HealthDay News — The use of nonselective β-blockers is associated with a lower likelihood of undergoing total knee arthroplasty (TKA), according to a study published online Sept. 5 in the Journal of Bone & Joint Surgery.
Iskandar Tamimi, M.D., Ph.D., from University of Málaga in Spain, and colleagues assessed the likelihood of TKA among patients with osteoarthritis (OA) who were being treated with β-blockers. The analysis included 300 patients who underwent TKA and 300 patients who did not undergo TKA.
The researchers found that compared with nonusers, any use of β-blockers during the follow-up period was associated with a reduction in the likelihood of undergoing TKA (adjusted odds ratio [aOR], 0.51; 95 percent confidence interval [CI], 0.34 to 0.77), with differences observed between use of selective β1-blockers (aOR, 0.69; 95 percent CI, 0.36 to 1.31) and nonselective β1-blockers (aOR, 0.42; 95 percent CI, 0.24 to 0.70). Risk varied by proportion of days covered (PDC): PDC of <0.25: aOR, 0.62 (95 percent CI, 0.21 to 1.85); PDC of ≥0.25 to <0.75: aOR, 0.32 (95 percent CI, 0.09 to 1.22); and PDC of ≥0.75: aOR, 0.55 (95 percent CI, 0.34 to 0.88). Risk also varied by cumulative effect of β-blockers: less than one year: aOR, 0.41 (95 percent CI, 0.20 to 0.85); ≥1 to <5 years: aOR, 0.52 (95 percent CI, 0.21 to 1.33); and ≥5 years: aOR, 0.36 (95 percent CI, 0.22 to 0.60).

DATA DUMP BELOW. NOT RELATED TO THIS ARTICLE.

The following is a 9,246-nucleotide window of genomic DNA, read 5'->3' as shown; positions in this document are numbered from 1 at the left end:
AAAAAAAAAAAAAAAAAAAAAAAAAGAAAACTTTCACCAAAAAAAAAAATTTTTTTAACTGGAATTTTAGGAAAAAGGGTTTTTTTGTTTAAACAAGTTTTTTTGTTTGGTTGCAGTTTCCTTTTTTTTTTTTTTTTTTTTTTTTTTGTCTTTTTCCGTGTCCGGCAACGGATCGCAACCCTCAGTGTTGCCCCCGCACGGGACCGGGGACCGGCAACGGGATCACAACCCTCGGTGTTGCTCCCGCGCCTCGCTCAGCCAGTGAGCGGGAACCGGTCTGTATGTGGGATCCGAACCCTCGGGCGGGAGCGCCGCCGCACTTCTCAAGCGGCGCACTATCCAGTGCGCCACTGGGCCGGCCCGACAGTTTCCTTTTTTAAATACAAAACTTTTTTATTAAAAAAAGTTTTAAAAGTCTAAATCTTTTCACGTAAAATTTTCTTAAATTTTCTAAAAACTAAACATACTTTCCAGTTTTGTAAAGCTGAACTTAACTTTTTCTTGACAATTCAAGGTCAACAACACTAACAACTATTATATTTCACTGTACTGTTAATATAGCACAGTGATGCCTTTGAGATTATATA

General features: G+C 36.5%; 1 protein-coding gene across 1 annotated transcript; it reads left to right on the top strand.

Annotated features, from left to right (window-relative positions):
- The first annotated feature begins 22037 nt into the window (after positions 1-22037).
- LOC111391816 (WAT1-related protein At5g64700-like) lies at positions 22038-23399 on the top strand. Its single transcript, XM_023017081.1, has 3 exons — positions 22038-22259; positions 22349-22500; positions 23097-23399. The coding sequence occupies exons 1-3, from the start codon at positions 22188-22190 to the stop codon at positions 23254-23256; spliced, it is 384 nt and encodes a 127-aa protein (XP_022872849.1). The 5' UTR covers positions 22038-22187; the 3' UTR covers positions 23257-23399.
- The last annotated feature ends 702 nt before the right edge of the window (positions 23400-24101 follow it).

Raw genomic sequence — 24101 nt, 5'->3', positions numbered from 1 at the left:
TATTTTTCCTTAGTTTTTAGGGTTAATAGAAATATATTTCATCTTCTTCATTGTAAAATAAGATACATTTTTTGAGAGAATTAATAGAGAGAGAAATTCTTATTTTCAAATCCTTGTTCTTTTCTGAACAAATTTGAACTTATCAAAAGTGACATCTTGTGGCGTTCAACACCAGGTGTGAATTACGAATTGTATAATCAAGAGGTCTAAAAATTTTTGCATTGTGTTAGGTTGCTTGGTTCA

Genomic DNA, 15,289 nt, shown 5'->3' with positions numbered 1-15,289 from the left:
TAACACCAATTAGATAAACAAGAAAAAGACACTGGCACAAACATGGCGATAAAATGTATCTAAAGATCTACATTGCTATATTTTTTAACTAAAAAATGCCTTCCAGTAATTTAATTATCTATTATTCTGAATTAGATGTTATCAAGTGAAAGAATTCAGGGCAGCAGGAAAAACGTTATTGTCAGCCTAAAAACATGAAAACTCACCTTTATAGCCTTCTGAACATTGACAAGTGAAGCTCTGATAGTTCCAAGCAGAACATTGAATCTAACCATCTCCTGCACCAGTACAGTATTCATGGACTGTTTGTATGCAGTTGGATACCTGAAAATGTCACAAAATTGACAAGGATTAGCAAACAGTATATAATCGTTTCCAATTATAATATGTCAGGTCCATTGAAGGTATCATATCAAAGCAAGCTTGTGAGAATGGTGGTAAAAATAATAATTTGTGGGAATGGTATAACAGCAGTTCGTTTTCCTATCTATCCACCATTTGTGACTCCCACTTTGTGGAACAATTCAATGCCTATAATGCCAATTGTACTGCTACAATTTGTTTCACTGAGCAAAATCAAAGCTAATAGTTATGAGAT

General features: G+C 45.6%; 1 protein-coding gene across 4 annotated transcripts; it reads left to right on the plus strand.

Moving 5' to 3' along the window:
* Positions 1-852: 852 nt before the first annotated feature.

“We believe that the role of β-blockers in the management of OA could go beyond an analgesic treatment and that these drugs potentially could interfere with the degenerative processes in the cartilage,” the authors write.